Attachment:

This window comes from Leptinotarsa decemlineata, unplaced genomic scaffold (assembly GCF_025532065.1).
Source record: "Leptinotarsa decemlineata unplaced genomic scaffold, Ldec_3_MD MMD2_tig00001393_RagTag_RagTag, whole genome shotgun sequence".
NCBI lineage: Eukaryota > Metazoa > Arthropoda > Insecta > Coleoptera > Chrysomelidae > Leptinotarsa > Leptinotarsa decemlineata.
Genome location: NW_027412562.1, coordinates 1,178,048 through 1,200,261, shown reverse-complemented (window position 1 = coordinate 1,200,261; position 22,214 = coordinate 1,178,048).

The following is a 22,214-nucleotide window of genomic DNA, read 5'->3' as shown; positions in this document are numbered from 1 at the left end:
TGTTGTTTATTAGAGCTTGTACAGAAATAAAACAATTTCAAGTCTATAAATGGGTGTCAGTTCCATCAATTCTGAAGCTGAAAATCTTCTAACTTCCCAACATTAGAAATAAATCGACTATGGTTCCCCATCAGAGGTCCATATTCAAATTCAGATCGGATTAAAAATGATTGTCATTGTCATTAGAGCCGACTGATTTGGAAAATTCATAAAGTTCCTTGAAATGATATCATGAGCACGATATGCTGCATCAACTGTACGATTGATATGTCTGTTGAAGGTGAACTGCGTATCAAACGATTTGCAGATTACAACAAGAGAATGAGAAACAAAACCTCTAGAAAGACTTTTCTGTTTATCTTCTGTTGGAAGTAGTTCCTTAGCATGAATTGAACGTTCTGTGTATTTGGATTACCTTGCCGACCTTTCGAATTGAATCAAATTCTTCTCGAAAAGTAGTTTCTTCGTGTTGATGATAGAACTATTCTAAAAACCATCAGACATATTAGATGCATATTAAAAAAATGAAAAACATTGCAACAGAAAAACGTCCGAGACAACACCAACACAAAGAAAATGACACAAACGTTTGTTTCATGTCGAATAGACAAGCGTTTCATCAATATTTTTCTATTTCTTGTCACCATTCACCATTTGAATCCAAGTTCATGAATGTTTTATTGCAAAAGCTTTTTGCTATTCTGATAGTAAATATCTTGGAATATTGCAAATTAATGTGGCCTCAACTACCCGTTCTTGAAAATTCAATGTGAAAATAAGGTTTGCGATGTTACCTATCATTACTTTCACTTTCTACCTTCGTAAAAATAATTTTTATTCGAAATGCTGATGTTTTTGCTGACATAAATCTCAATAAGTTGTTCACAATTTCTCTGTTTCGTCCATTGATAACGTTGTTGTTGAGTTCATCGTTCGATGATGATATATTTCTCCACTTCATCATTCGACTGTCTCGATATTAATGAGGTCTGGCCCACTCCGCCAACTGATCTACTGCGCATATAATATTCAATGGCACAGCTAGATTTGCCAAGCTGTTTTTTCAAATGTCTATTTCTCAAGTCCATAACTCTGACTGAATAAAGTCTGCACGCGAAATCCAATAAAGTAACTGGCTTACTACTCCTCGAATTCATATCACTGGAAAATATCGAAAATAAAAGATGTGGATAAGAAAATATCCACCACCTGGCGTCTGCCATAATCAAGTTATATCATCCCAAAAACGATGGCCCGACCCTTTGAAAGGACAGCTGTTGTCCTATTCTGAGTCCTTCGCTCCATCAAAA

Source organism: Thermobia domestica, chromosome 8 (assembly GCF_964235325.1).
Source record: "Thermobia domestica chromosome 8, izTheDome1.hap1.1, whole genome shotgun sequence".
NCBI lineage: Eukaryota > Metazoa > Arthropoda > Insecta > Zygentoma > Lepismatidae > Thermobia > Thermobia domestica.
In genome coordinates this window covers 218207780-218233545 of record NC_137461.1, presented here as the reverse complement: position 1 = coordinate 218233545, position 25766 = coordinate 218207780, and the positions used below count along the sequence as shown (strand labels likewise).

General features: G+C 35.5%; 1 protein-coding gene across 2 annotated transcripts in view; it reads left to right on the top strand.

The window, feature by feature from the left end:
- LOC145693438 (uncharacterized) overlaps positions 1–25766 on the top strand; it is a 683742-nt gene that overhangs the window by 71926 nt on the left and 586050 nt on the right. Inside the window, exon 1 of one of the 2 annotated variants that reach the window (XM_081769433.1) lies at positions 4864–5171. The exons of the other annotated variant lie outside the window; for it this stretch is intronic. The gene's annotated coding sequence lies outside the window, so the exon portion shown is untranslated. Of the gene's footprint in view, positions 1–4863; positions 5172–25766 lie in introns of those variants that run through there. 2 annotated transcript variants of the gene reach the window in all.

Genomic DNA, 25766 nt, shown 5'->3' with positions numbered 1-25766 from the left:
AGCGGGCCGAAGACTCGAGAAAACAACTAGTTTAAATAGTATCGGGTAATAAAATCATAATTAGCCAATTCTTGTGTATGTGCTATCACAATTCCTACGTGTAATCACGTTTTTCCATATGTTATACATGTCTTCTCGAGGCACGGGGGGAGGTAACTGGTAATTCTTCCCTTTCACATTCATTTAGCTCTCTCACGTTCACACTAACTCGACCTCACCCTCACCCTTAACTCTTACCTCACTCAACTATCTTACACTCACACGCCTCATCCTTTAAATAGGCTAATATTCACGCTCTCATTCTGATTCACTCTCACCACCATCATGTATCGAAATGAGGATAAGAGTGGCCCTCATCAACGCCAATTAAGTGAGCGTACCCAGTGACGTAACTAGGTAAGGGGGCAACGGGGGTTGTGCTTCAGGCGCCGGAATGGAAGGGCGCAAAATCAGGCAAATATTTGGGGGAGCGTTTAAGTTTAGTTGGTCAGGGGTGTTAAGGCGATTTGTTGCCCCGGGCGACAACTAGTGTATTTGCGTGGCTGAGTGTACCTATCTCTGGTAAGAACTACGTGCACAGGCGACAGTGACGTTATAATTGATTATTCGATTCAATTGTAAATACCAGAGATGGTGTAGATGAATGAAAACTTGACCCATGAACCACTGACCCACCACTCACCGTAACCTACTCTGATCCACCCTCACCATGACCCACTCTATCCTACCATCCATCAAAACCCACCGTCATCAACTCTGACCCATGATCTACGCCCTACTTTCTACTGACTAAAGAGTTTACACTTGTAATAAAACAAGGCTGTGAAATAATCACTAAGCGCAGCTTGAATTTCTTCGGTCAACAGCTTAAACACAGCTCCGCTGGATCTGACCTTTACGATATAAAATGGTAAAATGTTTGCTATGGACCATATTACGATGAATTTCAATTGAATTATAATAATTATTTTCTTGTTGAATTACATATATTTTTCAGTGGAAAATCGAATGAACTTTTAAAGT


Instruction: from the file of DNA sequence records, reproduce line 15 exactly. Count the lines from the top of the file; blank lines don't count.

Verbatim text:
AGCGGGCCGAAGACTCGAGAAAACAACTAGTTTAAATAGTATCGGGTAATAAAATCATAATTAGCCAATTCTTGTGTATGTGCTATCACAATTCCTACGTGTAATCACGTTTTTCCATATGTTATACATGTCTTCTCGAGGCACGGGGGGAGGTAACTGGTAATTCTTCCCTTTCACATTCATTTAGCTCTCTCACGTTCACACTAACTCGACCTCACCCTCACCCTTAACTCTTACCTCACTCAACTATCTTACACTCACACGCCTCATCCTTTAAATAGGCTAATATTCACGCTCTCATTCTGATTCACTCTCACCACCATCATGTATCGAAATGAGGATAAGAGTGGCCCTCATCAACGCCAATTAAGTGAGCGTACCCAGTGACGTAACTAGGTAAGGGGGCAACGGGGGTTGTGCTTCAGGCGCCGGAATGGAAGGGCGCAAAATCAGGCAAATATTTGGGGGAGCGTTTAAGTTTAGTTGGTCAGGGGTGTTAAGGCGATTTGTTGCCCCGGGCGACAACTAGTGTATTTGCGTGGCTGAGTGTACCTATCTCTGGTAAGAACTACGTGCACAGGCGACAGTGACGTTATAATTGATTATTCGATTCAATTGTAAATACCAGAGATGGTGTAGATGAATGAAAACTTGACCCATGAACCACTGACCCACCACTCACCGTAACCTACTCTGATCCACCCTCACCATGACCCACTCTATCCTACCATCCATCAAAACCCACCGTCATCAACTCTGACCCATGATCTACGCCCTACTTTCTACTGACTAAAGAGTTTACACTTGTAATAAAACAAGGCTGTGAAATAATCACTAAGCGCAGCTTGAATTTCTTCGGTCAACAGCTTAAACACAGCTCCGCTGGATCTGACCTTTACGATATAAAATGGTAAAATGTTTGCTATGGACCATATTACGATGAATTTCAATTGAATTATAATAATTATTTTCTTGTTGAATTACATATATTTTTCAGTGGAAAATCGAATGAACTTTTAAAGT